Grey horses with two copies of the grey genotype will turn grey and eventually white much faster and earlier in life than those with only a single copy of the grey gene. Sadly, grey horses with two copies of the grey gene variant can also develop melanomas earlier in life. (We’ll delve more into cancer prevention in grey horses later on.)
Because the grey gene is dominant, the pairing of a grey parent and a chestnut parent horse, for example, is 50 percent likely to produce a grey foal. And depending on the unique genetic contribution from each parent, the foal can inherit either one or two copies of the grey variant.
What Colors Look Good on a Grey horse?
Grey horses tend to look best with dark contrasting colors. Opt for matte dark colors such as navy blue, dark grey, deep purple, maroon red with your saddle and coordinating accessories.
How Much Does a Grey Horse Cost?
Depending on factors like breed, health history, and training, grey horses can cost between $500 and up to as much as $150,000. Less common coat colors, such as grey, will affect the price of a horse and this can go either way for grey horses. Some greys are priced high due to their striking appearance, whilst others may be priced lower due to the high risk greys carry for melanomas.
Are Grey Horses More Prone to Cancer?
Greys are sadly predisposed to melanomas (tumors of the skin cell that produces pigment). The exact cause of the development of these tumors is still largely unknown, but melanomas are particularly prevalent in horses with two copies of the gene variant due to the increased rate of cell proliferation and potential cell mutation.
Grey horses have thicker, tougher skin, which is unfortunately why many are put to work in hot climates and go on to develop melanomas. The reason their skin develops this tough layer over time is due to the unique function of their greying gene – it prevents pigment granules from entering their hairs and instead pushes these granules into the surrounding skin.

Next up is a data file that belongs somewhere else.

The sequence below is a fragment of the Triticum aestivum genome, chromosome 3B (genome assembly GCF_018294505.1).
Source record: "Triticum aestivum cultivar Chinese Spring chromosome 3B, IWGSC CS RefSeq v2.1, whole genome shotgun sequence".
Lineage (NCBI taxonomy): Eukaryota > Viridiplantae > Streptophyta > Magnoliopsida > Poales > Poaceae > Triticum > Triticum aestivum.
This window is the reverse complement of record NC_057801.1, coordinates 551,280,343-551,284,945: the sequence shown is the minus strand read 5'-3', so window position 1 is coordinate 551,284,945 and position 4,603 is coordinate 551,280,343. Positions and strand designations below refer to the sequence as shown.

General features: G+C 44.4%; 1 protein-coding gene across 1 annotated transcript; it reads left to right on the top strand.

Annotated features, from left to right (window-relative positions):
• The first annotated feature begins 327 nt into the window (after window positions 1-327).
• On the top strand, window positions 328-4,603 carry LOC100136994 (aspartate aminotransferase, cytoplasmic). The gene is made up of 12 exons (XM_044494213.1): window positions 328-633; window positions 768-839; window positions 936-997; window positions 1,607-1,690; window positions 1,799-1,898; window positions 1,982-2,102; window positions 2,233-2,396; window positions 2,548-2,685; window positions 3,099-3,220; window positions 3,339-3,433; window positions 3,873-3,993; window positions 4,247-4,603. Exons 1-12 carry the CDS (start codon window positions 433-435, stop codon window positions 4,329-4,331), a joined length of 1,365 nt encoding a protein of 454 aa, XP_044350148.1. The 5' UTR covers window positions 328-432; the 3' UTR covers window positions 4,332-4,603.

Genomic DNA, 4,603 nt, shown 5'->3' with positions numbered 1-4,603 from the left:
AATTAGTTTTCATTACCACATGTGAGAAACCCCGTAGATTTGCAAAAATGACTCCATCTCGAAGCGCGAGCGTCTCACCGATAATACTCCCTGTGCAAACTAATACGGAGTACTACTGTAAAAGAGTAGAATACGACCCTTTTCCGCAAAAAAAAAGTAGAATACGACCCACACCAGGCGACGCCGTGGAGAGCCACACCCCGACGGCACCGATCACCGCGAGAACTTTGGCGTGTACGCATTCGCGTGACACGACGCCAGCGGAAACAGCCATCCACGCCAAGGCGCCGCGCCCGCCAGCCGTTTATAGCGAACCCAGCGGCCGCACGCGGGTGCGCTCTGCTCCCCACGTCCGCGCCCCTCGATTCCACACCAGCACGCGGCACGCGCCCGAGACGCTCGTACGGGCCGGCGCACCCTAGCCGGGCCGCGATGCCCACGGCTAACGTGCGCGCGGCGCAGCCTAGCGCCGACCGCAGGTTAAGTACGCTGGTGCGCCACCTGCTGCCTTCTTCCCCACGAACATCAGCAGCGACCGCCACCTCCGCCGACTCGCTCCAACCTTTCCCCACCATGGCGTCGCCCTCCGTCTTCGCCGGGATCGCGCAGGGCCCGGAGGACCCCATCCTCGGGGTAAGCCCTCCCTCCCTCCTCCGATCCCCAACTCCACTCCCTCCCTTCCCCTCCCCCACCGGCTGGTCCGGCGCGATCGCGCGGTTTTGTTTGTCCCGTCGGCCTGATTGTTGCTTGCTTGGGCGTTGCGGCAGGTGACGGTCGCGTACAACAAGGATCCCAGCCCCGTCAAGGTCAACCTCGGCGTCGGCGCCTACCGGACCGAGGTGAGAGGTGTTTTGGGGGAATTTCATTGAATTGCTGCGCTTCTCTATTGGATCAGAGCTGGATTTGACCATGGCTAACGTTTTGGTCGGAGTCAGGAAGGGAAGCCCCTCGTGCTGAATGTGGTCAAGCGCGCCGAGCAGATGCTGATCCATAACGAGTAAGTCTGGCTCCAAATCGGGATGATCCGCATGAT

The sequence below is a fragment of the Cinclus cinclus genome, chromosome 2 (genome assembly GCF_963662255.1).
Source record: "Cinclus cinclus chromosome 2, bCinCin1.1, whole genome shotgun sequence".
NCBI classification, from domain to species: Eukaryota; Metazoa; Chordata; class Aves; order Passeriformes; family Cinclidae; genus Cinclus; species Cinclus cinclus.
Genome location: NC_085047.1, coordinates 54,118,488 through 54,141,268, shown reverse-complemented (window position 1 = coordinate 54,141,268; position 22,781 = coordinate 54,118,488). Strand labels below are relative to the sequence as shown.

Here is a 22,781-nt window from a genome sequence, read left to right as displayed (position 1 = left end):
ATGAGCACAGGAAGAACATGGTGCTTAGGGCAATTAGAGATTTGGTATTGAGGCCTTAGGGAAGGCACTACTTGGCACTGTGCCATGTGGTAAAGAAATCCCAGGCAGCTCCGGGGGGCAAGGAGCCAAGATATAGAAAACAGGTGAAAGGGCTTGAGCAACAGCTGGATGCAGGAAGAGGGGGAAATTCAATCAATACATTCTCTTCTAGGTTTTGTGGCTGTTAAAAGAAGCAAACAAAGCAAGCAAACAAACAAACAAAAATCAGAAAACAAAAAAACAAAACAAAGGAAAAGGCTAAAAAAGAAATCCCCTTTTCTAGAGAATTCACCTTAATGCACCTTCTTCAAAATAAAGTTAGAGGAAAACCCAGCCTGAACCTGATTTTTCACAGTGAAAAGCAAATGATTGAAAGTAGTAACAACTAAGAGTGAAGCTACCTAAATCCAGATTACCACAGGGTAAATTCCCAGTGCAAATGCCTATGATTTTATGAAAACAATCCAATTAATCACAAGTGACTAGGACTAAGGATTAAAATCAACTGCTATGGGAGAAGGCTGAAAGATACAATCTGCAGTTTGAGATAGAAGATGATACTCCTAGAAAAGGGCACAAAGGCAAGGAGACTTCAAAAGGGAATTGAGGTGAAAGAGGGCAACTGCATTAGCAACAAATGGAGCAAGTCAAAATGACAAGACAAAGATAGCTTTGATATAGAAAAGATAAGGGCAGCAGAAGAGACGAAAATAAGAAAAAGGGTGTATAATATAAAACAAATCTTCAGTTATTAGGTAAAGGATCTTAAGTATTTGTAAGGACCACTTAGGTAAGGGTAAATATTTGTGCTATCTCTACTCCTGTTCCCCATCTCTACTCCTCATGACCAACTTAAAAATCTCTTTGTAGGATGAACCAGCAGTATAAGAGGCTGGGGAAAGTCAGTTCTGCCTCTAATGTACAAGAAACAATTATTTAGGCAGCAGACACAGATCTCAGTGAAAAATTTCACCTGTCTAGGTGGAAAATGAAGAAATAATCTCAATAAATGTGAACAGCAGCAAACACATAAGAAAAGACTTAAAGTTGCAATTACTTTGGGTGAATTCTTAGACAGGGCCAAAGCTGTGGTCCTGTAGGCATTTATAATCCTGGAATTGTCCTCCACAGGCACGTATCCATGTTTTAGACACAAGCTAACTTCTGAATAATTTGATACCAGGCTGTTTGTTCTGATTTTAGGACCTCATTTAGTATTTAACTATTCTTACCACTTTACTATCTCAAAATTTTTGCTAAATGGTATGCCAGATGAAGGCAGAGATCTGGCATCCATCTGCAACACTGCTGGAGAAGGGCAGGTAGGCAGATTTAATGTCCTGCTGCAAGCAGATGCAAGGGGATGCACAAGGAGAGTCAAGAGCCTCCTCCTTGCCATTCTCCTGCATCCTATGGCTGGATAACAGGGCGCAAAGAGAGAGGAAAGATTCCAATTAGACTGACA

In most cases, this type of melanoma is benign, but it has been identified by a research team from the Uppsala University in Sweden that around 75 percent of grey horses older than 15 years may develop a form of melanoma that can become malignant. Recognizing the signs and types of melanoma in your grey horse can be crucial in treating the tumor and preventing a localized tumor on the lips, eyelids, or under the tail from spreading to internal organs.
Early Detection and Treatment
The earliest signs of a melanoma tumor will be an external lump or growth on the skin and the sooner this can be spotted and examined thoroughly by a vet, the better their chances. It will be up to your vet to determine one of two treatment options – whether the tumor is benign enough to leave and monitor or remove immediately depending on the size and how it affects your horse’s daily life.